Accelerating Drug Development: Global Clinical Trials and the role of Ethnic Bridging
The use of Ethnic Bridging to minimize the drug development lag due to ethnic factors has been long overdue. Traditionally, clinical trials were performed in different regions to address ethnic factors, but the difference in regulatory processes from country to country led to delays that not only caused a loss of profit, but caused public health issues around the globe.
Nowhere was this lag more evident than in Japan, where from 1999-2009 the delay of approval for Doxil, an important drug for Cancer treatment, shed light on the regulatory inconsistencies around the world. Approved in 75 countries after initial trials in 1999, it didn’t achieve approval status in Japan until 2009, a significant delay preventing countless eligible patients from receiving treatment.
Multiple factors contributed to the development lags in Japan, including suboptimal environments for clinical trials that amassed expenses at nearly four times the rate of trials in Europe or the US. Also, drug development sponsors submitting applications for regulatory review at the PMDA, Japan’s regulatory body (similar to the FDA), faced significant language barriers, systematic differences, and understaffing, making navigation increasingly difficult.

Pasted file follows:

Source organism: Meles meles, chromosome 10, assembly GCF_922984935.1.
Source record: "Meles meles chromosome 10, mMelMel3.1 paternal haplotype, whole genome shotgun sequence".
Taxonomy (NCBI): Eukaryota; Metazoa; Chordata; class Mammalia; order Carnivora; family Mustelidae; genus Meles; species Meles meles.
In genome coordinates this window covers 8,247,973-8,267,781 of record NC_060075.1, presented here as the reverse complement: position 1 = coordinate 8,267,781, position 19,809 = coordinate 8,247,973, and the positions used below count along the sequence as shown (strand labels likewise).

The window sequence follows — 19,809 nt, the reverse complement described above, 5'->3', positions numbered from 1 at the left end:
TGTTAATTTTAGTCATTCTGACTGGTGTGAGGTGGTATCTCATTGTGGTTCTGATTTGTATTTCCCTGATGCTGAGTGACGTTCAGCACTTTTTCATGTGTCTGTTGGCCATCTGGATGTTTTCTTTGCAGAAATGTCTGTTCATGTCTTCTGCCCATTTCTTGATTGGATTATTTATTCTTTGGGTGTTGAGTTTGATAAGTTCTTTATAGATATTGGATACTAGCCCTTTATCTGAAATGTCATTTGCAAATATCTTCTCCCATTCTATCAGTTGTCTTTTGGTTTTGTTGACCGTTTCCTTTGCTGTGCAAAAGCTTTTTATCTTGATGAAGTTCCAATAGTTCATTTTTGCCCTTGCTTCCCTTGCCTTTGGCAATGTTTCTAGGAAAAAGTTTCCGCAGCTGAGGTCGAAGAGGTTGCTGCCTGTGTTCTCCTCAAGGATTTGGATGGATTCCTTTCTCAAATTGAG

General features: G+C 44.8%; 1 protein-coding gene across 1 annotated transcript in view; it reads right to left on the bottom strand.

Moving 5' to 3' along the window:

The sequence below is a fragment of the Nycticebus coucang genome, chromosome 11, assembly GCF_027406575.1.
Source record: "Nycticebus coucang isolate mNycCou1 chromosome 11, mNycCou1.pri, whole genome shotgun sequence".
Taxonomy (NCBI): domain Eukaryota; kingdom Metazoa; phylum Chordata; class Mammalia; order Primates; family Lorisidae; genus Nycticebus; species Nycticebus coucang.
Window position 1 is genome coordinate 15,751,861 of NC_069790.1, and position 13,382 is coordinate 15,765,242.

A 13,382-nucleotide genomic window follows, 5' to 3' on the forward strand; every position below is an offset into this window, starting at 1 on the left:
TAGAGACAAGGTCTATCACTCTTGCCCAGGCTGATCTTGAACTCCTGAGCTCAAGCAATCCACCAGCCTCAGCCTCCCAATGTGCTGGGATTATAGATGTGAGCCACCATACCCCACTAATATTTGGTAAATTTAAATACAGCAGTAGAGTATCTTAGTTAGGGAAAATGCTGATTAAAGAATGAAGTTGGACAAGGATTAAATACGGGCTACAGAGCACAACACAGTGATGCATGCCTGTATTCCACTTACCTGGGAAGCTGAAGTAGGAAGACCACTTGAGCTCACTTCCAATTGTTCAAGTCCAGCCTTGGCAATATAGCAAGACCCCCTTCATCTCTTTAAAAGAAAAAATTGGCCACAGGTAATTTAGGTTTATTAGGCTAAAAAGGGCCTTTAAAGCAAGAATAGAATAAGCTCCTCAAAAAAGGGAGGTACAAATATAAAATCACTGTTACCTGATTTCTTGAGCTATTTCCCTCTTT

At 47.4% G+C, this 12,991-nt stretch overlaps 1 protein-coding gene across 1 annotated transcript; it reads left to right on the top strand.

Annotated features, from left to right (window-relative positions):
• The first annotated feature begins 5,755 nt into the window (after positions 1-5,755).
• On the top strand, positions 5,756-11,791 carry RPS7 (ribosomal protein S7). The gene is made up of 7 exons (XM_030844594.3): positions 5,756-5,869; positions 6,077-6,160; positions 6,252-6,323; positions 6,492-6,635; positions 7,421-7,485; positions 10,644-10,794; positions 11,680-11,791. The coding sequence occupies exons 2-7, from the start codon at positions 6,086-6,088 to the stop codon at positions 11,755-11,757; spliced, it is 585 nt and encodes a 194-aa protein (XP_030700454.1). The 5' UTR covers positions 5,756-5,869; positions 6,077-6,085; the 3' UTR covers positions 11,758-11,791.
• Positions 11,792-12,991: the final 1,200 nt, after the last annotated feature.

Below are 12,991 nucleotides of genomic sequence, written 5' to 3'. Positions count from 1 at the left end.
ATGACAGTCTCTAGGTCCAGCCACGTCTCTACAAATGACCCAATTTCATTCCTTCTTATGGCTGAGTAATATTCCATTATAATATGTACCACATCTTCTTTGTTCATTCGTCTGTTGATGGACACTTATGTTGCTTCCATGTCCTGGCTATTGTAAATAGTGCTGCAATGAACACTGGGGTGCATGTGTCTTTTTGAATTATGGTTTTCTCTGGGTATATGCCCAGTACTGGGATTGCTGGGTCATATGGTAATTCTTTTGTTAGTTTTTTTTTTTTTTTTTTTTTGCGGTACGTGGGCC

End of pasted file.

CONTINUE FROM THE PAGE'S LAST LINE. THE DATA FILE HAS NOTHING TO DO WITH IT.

Finally, in 2007, the PMDA addressed the problem by encouraging Global Clinical Trials (GCT) with a focus on ethnic factors to reduce lag and streamline development. The implications for increased GCT are far-reaching, minimizing the duplication of data to enhance development processes worldwide.
With the trend toward GCT well underway, Ethnic Bridging has become a leading strategy for assessing product sensitivity to intrinsic ethnic factors. With access to a robust pool of Asian subjects and extensive experience conducting Ethnic Bridging trials, WCCT presents drug developers with the opportunity to utilize GCT to decrease development time, and lower costs to increase the overall valuation of their asset.